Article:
This states that consumer choices will be influenced by how information is presented.
Presenting a positive spin
- A sign that says 10% of our customers are not fully satisfied – implies a negative connotation.
- 9/10 of our customers are fully satisfied – is a much more positive spin.
In this case the company will present the data in the most positive way – framing the data in a way which creates positive response.
Presenting price in most cost-effective way
- Saying the cost of gym membership at £500 a year sounds a lot, and may deter customers. But saying it costs just £1.37 a day ( less than a cup of coffee) sounds more attractive to consumers. At £1.37 they may be more tempted to purchase.
Loss in more significant than gain
An important framing effect is illustrating potential for loss.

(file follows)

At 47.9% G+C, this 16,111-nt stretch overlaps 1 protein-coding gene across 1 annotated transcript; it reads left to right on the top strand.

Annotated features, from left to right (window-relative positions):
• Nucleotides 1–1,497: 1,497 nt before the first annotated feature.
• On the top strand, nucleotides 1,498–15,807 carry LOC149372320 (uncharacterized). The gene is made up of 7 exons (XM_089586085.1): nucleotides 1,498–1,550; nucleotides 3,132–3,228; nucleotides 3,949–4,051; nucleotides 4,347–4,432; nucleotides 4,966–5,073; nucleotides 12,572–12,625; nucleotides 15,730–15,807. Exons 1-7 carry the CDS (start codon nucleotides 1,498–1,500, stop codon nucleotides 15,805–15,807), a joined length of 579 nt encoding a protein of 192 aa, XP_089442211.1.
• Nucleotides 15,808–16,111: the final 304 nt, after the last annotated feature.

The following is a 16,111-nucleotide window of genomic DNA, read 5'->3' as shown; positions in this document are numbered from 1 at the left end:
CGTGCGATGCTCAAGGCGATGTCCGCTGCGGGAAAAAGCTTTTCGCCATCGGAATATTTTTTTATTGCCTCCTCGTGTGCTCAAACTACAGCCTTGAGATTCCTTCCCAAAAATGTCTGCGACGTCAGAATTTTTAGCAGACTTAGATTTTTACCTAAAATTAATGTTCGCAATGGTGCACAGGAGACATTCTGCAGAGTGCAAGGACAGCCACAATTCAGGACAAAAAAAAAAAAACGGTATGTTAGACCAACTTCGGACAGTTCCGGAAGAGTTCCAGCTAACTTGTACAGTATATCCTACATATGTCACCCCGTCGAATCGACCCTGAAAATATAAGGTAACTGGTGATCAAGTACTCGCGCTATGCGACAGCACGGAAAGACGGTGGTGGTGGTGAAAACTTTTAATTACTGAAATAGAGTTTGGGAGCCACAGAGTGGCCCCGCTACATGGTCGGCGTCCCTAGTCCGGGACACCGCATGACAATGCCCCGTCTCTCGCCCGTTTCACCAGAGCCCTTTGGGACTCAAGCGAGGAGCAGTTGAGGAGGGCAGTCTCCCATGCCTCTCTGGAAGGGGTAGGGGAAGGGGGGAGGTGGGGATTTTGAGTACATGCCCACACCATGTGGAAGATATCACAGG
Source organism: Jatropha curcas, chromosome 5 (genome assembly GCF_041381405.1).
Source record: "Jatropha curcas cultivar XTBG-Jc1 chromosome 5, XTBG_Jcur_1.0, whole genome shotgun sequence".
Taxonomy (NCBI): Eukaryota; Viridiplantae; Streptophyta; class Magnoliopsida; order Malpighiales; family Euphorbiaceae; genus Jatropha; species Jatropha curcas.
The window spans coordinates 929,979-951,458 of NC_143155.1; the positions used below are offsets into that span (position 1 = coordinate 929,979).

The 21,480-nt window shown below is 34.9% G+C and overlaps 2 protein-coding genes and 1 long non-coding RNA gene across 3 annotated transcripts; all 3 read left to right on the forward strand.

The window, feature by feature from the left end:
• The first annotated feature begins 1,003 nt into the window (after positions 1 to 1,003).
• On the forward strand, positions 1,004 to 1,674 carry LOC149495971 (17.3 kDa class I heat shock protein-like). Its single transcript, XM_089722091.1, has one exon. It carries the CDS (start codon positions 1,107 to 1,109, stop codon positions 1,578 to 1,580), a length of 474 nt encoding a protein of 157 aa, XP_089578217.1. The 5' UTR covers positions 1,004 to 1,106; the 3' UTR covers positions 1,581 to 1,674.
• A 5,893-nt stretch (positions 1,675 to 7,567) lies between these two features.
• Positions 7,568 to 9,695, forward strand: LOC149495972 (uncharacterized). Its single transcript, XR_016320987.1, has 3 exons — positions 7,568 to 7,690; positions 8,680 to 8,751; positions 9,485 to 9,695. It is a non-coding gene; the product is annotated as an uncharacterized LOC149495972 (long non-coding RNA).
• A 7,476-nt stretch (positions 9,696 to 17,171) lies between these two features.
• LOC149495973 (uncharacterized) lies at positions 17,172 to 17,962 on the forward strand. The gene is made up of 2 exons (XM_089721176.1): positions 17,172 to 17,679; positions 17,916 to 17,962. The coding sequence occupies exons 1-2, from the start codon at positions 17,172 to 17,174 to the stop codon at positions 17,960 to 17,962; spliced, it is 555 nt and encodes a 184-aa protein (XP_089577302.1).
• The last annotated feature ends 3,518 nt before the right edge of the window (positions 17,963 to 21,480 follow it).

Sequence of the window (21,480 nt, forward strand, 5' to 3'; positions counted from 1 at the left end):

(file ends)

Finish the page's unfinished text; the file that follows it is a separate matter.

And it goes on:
- If you are told taking a vaccination may lead to a small chance of adverse reaction, that may put people off.
- If it is portrayed as this vaccination is likely on balance to improve significantly health, then it becomes much more attractive.
- If you offer a discount for paying tax early, some people will take up the option and pay early.
- However, if the government say there will be a penalty for late payment – this has been shown to significantly increase early payment rates.
- In both cases the financial cost is the same for both options, but people are moved into action by the prospect of a penalty – rather than discount.
Framing effect and questions
Related to this idea is the framing of questions.
- Do you believe the government should reduce spending on the national health service to increase spending on defence? – Very few people will agree.
- Do you believe the government should ensure adequate spending to ensure the nations defence? – Very few people will disagree.
The way the information is asked can vary enormously – and it becomes an issue of almost changing the question. But, both previous questions could be the same option, but the way it is framed will have big influence on the outcome.